Larry Fitzgerald said last night at Bruce Arians’ charity event that he will only address his NFL future after 2017 one time, in training camp. That’s so he won’t have to keep answering questions. (Although, if he’s hoping no questions will be asked all season, well, good luck with that.) Here’s the thing: It would be a massive upset if, at that point in camp, Fitz says anything besides something along the lines that he’ll make a decision after the season. Just like 2016.
He’s not going to ever proclaim his last season — even if he were to know — as his last season. Fitz doesn’t want that. If you want tangible proof, look at the foreword Fitz wrote for the Kent Somers’ book “100 Things Cardinals Fans Should Know And Do Before They Die.” In Fitz’s own words: “Kent Somers covered my first press conference and he’ll probably be there for my last, unless I just quietly slip into retirement (That’s more my style).” I definitely believe that. I have long thought there is a better chance Fitz just says goodbye in a tweet, with no goodbye presser. We’ll see when that happens. But if that’s his style, then having a goodbye lap around the league by announcing his retirement early doesn’t make sense.
Carson Palmer recently said the same. He talked last week and was asked about 2017 being possibly his last year. Palmer’s response? How would he know in May? He won’t even know in November or December. That’s an after-season thing. He’s another guy I don’t think wants to make a big deal about whether he’s going to be done or not.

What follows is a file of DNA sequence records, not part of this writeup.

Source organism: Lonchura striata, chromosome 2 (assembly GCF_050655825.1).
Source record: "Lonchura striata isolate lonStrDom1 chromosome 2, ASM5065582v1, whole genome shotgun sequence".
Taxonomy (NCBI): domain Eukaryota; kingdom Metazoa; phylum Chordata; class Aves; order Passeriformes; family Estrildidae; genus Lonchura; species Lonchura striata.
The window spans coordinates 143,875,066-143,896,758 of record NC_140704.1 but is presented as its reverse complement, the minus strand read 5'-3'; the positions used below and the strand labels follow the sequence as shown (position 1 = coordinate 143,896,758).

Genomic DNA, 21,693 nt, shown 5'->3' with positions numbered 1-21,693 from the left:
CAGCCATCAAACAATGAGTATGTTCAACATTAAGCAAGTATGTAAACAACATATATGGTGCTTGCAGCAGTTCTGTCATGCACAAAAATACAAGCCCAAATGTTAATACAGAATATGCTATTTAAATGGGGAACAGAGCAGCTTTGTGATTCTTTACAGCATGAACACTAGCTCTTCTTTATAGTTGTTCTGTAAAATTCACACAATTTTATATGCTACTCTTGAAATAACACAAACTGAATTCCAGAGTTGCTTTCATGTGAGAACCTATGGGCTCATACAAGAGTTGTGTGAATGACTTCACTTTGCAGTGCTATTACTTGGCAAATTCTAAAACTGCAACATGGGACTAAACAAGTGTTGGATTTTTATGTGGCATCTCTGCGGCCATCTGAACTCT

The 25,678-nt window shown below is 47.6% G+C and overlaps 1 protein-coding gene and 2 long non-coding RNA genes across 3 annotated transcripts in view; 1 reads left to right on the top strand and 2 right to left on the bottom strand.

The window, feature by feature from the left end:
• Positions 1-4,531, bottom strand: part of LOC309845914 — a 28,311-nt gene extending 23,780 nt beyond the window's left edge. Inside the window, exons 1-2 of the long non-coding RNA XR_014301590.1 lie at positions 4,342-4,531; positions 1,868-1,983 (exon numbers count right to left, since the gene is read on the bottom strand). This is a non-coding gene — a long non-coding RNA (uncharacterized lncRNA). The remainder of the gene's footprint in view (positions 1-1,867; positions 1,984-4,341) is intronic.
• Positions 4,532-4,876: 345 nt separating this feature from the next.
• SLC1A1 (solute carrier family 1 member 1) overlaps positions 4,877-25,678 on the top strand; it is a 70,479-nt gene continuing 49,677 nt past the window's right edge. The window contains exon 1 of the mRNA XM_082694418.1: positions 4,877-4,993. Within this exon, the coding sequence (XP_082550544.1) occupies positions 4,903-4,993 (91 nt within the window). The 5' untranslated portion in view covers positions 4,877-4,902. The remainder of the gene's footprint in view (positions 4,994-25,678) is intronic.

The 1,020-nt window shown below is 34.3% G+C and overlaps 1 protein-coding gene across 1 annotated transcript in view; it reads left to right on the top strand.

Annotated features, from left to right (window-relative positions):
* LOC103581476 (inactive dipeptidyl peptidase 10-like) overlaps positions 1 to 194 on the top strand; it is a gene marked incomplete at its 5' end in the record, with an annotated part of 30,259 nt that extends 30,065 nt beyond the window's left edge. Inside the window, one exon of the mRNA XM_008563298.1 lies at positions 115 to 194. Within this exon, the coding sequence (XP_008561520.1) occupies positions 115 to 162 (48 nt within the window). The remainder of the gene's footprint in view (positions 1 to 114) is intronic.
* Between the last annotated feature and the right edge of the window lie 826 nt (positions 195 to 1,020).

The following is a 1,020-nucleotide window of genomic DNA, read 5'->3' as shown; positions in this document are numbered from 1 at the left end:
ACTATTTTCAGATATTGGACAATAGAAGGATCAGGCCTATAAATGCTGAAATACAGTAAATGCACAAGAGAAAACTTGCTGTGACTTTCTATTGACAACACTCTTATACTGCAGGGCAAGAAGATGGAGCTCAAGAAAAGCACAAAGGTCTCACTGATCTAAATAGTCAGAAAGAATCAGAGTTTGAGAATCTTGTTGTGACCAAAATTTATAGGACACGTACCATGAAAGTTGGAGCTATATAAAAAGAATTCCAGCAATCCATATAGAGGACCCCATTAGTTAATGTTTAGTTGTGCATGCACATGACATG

Bottom line, I think 2017 will be another vague season for Fitz (and Palmer) in terms of the end. I appreciate Fitzgerald wanting to try and contain such talk. I’m not sure it’s in his hands. That’s what happens when you are the face of the franchise. People want to know.
Tags: Carson Palmer, Larry Fitzgerald
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“What if” is a staple of sports. It doesn’t matter if it’s a particular play, game, season or transaction, hindsight is everywhere. ESPN.com played the game recently, posting a “What If” draft moment for each team. For the Cardinals, it was an obvious but solid choice: What if the Cardinals had drafted Adrian Peterson over Levi Brown in 2007. That’s also a game all of us have played over and over, almost since that time.
My “What If” Cardinals draft moment creates a lot more debate, but it’s one that is fascinating to deconstruct. It also gives no clear answer, unlike Peterson/Brown. What if the Cardinals had drafted Ben Roethlisberger instead of Larry Fitzgerald in 2004?